Examining the actions the ICCSD and the Iowa City community are taking to combat climate change.

October 3, 2019


Aditi Borde

In 2018, the ICCSD used 31,278 pounds of beef, which amounts to over 500,000 pounds of CO2 emissions. (Source: Alison Demory)

Paras Bassuk
According to National Geographic, about 17% of the Amazon Rainforest has been destroyed in the last 50 years.

From a birds-eye view, the earth appears to be dead. What was once green is now brown; what was once frozen is now melted. Trees can no longer survive in the extreme temperatures, glaciers have completely melted and half of Florida is underwater. As uninhabitable as Earth may seem, you are still alive, and so are the 300 million refugees all around the world that have had to evacuate their homes due to rising sea levels. This is no dystopian world. According to NASA, this is our future. 

Discussions around climate change have become increasingly tense in recent years. Some still deny its existence, while others argue that the effects of it will be irreversible in 18 months.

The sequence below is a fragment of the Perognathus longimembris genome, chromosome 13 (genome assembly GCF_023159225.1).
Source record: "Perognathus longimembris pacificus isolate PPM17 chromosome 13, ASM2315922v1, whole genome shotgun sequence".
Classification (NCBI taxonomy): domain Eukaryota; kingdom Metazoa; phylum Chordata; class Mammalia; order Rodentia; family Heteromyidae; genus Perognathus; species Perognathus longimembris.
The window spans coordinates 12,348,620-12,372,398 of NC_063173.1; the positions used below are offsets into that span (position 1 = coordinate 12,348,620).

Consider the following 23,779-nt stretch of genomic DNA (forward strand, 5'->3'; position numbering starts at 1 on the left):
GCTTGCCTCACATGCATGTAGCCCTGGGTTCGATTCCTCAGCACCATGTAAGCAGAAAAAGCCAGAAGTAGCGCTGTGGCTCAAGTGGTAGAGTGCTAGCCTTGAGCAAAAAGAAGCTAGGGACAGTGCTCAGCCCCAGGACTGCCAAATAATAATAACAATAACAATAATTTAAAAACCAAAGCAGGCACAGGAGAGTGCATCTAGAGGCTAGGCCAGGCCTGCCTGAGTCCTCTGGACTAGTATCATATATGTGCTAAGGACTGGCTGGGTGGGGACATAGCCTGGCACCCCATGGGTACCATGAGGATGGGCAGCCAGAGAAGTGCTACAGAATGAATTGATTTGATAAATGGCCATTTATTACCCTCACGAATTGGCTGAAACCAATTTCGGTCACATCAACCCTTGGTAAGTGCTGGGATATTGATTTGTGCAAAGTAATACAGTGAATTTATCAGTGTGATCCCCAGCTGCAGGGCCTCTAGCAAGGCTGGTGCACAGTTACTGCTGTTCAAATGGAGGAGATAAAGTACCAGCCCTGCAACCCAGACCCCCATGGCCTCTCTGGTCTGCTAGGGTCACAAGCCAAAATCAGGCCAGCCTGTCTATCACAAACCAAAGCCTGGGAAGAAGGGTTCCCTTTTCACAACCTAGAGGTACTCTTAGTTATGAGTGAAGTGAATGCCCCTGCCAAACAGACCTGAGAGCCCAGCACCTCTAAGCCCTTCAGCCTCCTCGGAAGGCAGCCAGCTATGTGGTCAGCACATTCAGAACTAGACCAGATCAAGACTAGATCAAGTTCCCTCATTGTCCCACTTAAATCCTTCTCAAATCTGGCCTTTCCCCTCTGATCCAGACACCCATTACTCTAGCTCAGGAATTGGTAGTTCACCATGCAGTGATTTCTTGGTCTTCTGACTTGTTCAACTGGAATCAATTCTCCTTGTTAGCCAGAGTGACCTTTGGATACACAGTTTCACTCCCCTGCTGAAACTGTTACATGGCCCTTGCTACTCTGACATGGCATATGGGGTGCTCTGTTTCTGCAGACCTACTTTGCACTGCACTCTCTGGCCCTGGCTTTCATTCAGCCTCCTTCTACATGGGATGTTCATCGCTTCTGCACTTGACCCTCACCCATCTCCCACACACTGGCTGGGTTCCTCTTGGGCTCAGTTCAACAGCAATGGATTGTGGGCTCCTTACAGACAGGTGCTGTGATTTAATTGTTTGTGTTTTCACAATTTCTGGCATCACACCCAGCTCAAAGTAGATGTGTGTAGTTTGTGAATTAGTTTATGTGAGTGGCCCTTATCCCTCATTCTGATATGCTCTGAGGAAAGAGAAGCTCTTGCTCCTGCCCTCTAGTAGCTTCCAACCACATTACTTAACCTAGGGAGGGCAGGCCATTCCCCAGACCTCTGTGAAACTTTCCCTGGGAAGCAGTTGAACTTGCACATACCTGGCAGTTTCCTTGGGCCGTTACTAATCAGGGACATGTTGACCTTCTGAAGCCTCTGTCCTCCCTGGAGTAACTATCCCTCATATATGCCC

With all of this uncertainty comes an immense amount of debate. But the facts are indisputable. According to the National Oceanic and Atmospheric Organization, animals are going extinct at an alarming rate and the US just faced its hottest summer yet. 

As concerns over climate change rise, Iowa City and the school district have taken a number of measures to reduce their contribution to the issue, but many believe there is still more to be done.

Consequences of cows

Aditi Borde
In 2018, the ICCSD used 31,278 pounds of beef, which amounts to over 500,000 pounds of CO2 emissions. (Source: Alison Demory)

Blazing fires in the Amazon Rainforest are putting vast areas of unique ecosystems at risk, and some say this destruction is all because of cows. With the Amazon in flames, a question is being raised over whether cattle farmers are to blame. Afterall, it is no secret that farmers and ranchers have been burning down large sections of the Amazon for years to raise livestock. With methane levels soaring in recent years, many have questioned whether eating meat is worth the price of an increasingly warming world.